Birthmark Theory – Prints by Arwa Abouon
Birthmark Theory – prints by Arwa Abouon
Exhibition runs from 20th October – 14th November 2015
londonprintstudio is delighted to present the work of Libyan / Canadian artist Arwa Abouon. Subtle and approachable, using historical traditions and idioms of her religious background to produce playful and questionable imagery, Birthmark Theory is Arwa Abouon’s first solo UK show. A narrative on identity, duality and spirituality is always present in her work, as are her family members. In return, the work challenges the observer’s pre-set conceptions of the taboos surrounding her identity as a woman and a Muslim. Presenting her work as diptychs, the images read together as one, a metaphor of being between two cultures and finding a balance where duality becomes a blessing, instead of a curse.
Curated by Najlaa Elageli, Noon Arts
In partnership with londonprintstudio
This exhibition is part of the Kensington and Chelsea Nour Festival of contemporary Middle Eastern and North African arts and culture.
About the Artist
Libyan / Canadian artist Arwa Abouon was born in Tripoli and emigrated with her family at the age of one. She studied art and photography at the Concordia University in Montréal. Arwa Abouon is represented by The Third Line, Dubai.
Launch party 22nd October 6.30 – 8.30 pm
‘Forgotten Chatter’ 29th October, 6.30 – 8.00pm. Talk by Najlaa Elageli, Curator and Director of Noon Arts; specialist and consultant in the art of Libyan women.
‘My work results from dynamic interactions between personal reflections on human nature, to meet and see the world as it is, and the multiple perspectives of my own gaze. My works are usually photographic, but sometimes integrate video, design or additional installations.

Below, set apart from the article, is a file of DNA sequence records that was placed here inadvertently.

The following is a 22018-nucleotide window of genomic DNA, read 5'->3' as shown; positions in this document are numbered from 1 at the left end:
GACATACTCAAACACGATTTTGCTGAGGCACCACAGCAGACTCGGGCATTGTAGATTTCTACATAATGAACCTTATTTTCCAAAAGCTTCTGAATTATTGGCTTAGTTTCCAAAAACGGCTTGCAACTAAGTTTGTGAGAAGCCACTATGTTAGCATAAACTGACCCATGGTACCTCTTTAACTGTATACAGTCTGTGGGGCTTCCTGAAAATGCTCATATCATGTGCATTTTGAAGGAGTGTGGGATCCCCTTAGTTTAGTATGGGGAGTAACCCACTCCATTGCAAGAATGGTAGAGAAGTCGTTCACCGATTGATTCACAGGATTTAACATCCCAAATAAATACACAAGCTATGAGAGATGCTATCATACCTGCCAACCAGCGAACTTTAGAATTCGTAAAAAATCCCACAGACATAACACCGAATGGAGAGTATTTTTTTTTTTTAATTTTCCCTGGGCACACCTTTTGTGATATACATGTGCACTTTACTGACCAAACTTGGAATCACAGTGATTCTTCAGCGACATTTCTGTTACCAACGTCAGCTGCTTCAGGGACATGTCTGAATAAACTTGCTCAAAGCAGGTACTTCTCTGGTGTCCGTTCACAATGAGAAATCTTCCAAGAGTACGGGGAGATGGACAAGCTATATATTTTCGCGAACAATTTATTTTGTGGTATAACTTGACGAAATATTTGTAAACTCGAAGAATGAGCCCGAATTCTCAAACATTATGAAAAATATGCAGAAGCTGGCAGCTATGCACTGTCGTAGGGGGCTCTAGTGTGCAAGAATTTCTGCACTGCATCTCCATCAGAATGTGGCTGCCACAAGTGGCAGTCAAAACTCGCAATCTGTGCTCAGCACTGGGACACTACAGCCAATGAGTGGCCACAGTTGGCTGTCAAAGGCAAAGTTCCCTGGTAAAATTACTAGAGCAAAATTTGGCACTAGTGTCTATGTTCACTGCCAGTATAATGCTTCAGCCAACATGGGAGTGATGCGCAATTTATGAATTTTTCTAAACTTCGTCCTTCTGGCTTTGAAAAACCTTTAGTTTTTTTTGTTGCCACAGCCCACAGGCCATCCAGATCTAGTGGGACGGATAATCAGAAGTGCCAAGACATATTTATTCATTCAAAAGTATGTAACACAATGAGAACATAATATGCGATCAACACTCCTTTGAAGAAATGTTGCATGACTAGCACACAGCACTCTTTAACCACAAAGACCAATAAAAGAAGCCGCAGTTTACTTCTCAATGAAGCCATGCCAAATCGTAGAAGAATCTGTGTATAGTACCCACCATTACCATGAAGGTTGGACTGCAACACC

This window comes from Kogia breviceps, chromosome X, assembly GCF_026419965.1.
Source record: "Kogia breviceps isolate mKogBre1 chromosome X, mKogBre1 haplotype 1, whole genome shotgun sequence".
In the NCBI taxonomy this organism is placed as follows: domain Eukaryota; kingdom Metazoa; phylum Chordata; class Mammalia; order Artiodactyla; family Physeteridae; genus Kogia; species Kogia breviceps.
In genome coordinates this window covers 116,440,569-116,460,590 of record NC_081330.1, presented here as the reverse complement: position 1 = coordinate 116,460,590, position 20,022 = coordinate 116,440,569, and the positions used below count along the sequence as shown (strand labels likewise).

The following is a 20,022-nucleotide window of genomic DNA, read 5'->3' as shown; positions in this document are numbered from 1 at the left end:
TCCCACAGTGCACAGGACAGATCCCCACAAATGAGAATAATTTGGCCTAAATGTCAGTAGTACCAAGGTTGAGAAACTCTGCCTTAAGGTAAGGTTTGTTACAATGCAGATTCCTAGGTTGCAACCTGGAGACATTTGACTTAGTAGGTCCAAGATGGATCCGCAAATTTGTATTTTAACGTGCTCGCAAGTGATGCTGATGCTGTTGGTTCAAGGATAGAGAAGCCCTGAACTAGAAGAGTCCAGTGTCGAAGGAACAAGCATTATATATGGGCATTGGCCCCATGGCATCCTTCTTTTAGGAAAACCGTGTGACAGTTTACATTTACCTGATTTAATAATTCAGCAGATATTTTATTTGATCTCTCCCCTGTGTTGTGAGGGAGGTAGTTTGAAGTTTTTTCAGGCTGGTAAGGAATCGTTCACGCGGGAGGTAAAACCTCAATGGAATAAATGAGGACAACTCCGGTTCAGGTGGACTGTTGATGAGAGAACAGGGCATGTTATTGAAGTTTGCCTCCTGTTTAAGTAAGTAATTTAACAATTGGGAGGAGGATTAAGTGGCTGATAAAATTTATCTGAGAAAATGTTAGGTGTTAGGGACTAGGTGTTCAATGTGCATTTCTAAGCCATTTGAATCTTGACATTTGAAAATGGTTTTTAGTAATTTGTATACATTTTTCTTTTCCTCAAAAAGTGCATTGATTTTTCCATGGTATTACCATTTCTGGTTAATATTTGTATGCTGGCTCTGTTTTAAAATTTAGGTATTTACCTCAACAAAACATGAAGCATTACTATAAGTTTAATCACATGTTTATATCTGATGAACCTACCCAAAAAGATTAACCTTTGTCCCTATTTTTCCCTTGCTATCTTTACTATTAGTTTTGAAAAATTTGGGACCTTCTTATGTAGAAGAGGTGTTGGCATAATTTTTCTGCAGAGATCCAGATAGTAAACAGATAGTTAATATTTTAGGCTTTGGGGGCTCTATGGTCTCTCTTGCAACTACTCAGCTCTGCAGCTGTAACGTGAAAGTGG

The themes addressed in my works stem directly from my life experience as a female artist living and working between cultures, and yet the aim is to show how a single person’s ‘double vision’ can produce images that possess much wider social effects by collapsing racial, cultural and religious borders. In other words, the images, which are seemingly autobiographical in nature, move beyond mere autobiography.
I am also investigating mechanisms at play when learning and acquiring knowledge, and the different shapes that this knowledge takes on as it is transferred from one generation to another. Balancing playful humour, re-appropriation and respectful homage; I always ask questions through images. The Islamic counterpart to these questions and cultural distinctions often make for interesting results as it leads to more discussions/contemplation about identity through faith.
My ultimate aim is to sculpt a finer appreciation of the Islamic culture by shifting the focus from political issues to a poetic celebration of the faith’s foundations. I hope my work is always visually intricate in the subtleties within its voice.’